Golden Boughs Retirement Village

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The Golden Boughs Retirement Village is a fictional prison masquerading as a retirement home for fables in the Fables spin-off Jack of Fables. It is run by a man called himself Mr. Revise. The name is an explicit reference to The Golden Bough, a lengthy study in the comparative mythology, religion and folklore of hundreds of cultures, from aboriginal and extinct cultures to 19th-Century faiths.[1]

The facility[edit]

The Golden Boughs consists largely of a series of cottages assigned to the various inmates, along with a number of public buildings such as a pub, plus the various buildings required to run the place.

Security consists of a fence, moat and guard towers, which are constantly manned by the junior librarians. In the event of an escape, the facility has a number of carefully trained tigers which can be released to track escapees, along with a group known as the Bagmen, powerful creatures of unknown type that inhabit an all-encompassing outfit that gives them humanoid shape and which can be folded down to resemble a large bag. Each guard tower is equipped with a Doubling Rook, a magical bird that, when released, will multiply quickly until all available food is exhausted, and can be used to deal with any attempt at an aerial escape.

The Golden Boughs resembles the Village of The Prisoner in some ways, and as he escapes from the Golden Boughs, Jack Horner explicitly makes the connection in a narrative aside to the reader about the place "in the British TV show" guarded by the evil "weather balloon."

After the Bookburner's strike on the Golden Boughs, Jack, his fellow Fables, the Literals and the librarians were forced to release Wy'east Klickitat and Loo-With, Native American mountain spirits who unleashed a roaring volcano upon escape, marking the end of the Golden Boughs Retirement Village.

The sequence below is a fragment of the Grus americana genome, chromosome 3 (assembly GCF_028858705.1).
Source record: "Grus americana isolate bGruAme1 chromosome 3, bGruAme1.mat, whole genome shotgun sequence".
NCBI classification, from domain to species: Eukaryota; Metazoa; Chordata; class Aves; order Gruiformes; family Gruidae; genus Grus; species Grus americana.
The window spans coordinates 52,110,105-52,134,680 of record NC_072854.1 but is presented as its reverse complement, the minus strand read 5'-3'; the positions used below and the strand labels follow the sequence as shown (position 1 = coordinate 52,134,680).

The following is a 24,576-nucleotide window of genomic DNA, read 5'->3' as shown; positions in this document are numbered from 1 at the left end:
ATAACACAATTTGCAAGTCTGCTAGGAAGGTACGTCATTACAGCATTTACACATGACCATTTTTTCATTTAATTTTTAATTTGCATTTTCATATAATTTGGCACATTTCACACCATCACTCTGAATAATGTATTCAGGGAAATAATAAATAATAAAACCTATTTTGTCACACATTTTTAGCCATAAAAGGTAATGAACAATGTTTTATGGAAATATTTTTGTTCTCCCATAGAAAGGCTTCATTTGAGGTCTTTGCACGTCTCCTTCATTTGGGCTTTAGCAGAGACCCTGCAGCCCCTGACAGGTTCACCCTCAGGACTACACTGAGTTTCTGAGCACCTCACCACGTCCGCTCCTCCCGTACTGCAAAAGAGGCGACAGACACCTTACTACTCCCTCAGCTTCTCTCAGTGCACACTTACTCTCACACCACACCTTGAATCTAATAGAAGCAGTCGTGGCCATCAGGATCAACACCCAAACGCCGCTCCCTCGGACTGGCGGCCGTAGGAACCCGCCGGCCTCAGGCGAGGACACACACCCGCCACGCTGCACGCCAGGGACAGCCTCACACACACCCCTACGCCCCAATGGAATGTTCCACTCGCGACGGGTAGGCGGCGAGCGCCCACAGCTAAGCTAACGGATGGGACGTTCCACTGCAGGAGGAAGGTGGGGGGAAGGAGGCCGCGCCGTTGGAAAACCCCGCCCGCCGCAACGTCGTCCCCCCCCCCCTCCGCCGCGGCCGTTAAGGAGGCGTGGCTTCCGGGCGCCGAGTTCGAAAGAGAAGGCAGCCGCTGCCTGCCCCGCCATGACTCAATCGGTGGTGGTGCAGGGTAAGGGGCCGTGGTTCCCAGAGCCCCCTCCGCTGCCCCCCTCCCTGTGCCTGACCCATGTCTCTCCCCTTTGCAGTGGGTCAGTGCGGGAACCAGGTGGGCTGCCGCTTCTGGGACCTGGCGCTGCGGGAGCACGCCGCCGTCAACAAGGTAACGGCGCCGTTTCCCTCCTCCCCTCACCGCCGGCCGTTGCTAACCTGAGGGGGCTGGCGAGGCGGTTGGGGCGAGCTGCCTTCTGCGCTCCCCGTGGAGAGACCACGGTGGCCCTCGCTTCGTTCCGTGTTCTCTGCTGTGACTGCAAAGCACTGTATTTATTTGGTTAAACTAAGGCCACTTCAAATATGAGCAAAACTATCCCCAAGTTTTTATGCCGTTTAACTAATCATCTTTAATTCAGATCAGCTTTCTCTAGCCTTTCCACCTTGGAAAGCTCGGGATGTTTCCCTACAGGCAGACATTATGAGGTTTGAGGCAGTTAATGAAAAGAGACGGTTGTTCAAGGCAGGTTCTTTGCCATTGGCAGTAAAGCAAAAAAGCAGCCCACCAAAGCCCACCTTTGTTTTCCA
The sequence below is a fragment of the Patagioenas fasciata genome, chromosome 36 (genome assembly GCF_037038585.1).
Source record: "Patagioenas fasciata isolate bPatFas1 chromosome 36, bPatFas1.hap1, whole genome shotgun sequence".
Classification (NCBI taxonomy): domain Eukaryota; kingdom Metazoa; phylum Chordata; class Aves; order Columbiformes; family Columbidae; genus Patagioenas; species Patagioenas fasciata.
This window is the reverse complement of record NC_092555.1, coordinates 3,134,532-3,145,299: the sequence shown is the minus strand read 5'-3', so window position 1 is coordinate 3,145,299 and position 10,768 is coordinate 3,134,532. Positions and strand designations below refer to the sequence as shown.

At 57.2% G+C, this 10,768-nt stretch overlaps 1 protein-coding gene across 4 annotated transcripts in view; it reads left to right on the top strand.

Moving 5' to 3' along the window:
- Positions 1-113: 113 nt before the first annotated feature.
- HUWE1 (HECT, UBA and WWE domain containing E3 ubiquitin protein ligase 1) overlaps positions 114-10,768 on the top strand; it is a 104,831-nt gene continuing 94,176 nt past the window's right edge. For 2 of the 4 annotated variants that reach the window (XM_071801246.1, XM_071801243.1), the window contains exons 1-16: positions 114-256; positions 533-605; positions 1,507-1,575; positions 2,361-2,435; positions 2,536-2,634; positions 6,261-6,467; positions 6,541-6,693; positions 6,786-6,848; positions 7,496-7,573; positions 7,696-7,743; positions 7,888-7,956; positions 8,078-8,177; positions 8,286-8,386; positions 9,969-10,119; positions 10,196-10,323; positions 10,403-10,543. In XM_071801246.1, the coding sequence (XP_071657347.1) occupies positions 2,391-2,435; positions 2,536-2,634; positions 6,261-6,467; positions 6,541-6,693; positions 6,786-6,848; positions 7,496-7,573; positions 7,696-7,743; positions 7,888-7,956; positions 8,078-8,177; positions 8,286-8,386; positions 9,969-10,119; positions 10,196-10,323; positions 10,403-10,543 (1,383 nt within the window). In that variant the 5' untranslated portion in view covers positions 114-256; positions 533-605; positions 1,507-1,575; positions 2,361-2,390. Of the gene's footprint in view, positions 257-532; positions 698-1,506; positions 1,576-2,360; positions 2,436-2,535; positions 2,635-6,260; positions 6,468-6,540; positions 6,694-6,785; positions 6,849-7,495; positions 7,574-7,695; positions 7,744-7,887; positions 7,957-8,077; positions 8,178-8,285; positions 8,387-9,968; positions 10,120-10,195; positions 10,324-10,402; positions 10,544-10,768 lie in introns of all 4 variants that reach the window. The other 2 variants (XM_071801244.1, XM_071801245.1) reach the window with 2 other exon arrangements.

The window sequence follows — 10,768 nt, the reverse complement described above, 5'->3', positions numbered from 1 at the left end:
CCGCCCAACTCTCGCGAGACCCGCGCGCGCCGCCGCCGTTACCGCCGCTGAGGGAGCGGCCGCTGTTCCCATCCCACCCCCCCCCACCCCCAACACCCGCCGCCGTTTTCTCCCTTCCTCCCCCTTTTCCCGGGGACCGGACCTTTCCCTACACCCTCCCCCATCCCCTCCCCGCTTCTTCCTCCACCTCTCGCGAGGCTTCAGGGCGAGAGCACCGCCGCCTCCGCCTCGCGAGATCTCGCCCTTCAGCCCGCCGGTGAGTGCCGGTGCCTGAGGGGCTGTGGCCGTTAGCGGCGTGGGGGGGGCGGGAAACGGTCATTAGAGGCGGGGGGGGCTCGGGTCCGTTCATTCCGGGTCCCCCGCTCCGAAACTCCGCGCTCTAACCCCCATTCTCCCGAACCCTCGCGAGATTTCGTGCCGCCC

The facility is overseen by Mr. Revise, a Literal who has made it his mission to rid the world of magic. He is supported by the Page Sisters, referred to as senior librarians, and a host of lesser staff members.

Of ambiguous status is the Pathetic Fallacy, Revise's Literal grandfather, who personifies that concept.


Fables associated with Jack and Revise

Fables with Unknown Locations


  1. ^ Irvine, Alex (2008), "Fables", in Dougall, Alastair, The Vertigo Encyclopedia, New York: Dorling Kindersley, pp. 72–81, ISBN 0-7566-4122-5, OCLC 213309015 
  2. ^ Iona and Peter Opie (editor), The Oxford Dictionary of Nursery Rhymes (Oxford University Press, 1951, 2nd edition, 1997), p. 80; the poem can be found online here: [1] A Cat Came Fiddling out of a Barn
  3. ^ [2] Edmund Dulac’s Fairy-Book on Project Gutenberg